Then they laughed a lot, together.

Well, thats it, dear reader, about the tablet to grow up with. Except for the last bit. When, after a happy and productive life, Abu, now 93, fell into a quiet coma and died, Boomba did not make a sound. It waited for a while, as Abu's fingers grew cold....then it deleted its drives on the Cloud....and switched off.

Wednesday, September 19, 2012

A Self-Organised Assessment Method (SOAM)

A few year ago, I was a bit curious about how well learners can evaluate each other. I designed a small experiment to find out. It goes like this:

  1. Take a group of learners, say 15 in number, in a classroom.
  2. Give everybody 15 sheets of paper and ask them to write their names on the top right corner of every sheet.
  3. Now, ask everyone to write down a question about something they have recently learned, been taught or discussed. It should be from whatever course you are conducting. The question should be such that the person making it should be confident of answering. Also questions should be such that each can be answered in two minutes or less.
  4. Now collect all the sheets with the questions. If there are questions that are very similar to each other, then ask one of the authors to change his or her question.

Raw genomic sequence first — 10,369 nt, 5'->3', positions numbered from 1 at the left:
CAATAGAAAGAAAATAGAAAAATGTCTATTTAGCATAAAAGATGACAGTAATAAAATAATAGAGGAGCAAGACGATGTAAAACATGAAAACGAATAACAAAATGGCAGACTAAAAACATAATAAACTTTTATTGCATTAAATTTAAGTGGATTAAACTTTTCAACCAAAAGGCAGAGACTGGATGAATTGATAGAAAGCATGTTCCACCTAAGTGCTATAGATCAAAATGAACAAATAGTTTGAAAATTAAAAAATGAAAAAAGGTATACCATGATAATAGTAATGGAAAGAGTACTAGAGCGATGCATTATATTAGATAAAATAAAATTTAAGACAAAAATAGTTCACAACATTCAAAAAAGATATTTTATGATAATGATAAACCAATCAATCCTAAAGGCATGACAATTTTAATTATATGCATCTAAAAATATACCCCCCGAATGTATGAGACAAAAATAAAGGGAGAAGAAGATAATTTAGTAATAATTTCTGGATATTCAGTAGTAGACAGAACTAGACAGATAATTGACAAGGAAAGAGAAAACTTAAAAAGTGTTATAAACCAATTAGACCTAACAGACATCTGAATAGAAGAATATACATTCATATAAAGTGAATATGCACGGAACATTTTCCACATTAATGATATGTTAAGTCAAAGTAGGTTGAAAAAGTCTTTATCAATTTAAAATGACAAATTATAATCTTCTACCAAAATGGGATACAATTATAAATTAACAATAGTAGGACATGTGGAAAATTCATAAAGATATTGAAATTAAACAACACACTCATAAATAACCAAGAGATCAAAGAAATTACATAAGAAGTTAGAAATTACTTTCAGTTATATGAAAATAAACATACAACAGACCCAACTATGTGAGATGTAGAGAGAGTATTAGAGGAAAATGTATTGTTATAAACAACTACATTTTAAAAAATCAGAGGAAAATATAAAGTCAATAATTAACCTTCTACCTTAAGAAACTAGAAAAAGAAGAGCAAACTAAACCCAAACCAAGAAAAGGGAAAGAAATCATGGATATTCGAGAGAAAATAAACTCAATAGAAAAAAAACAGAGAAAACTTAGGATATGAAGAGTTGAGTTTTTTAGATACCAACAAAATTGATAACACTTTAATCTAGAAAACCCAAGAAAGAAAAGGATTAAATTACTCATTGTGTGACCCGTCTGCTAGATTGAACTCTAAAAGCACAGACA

5. You can now construct a question paper with 15 questions. Make 15 copies of this question paper.
  6. Distribute the question paper and start a 30 minutes examination. Each learner has to write the answer to each of the 15 questions on a separate sheet of paper. On top of each answer sheet, they should write 'Answer to Q no. x' etc. Each person must answer all the questions except the one they made. So each person has 14 questions to answer on 14 sheets of paper.
  7. After the time is over, collect all the answer sheets and put all the answers to question 1 together, all the answers to question 2 together, and so on. At the end, you would have 15 piles of 14 sheets each.
  8. Distribute all the answers to question 1 to the author of that question, answers to question 2 to the author of that quesiton and so on.
  9. Ask each learner to give marks out of 10 for each answer sheet for the question authored by him/her.
  10. After all the answer sheets have been graded, take them back and re-group them by the name of each learner. So, now you have 15 piles of 14 sheets each, for each learner.
  11. Total the marks for each learner and convert to a percent score. You now have a list of scores.

In other words, you have conducted an examination without making a question paper and without having to mark a pile of answer books.

I tried this for three years in the course I teach on Educational Technology for M.Ed. Students, each time usually after the first two weeks. There is an uncanny correlation between the scores and the scores at the end of the one year course. I haven't yet done all the stats and written it all up as a paper but I will.

In the meanwhile, I thought you might like to try....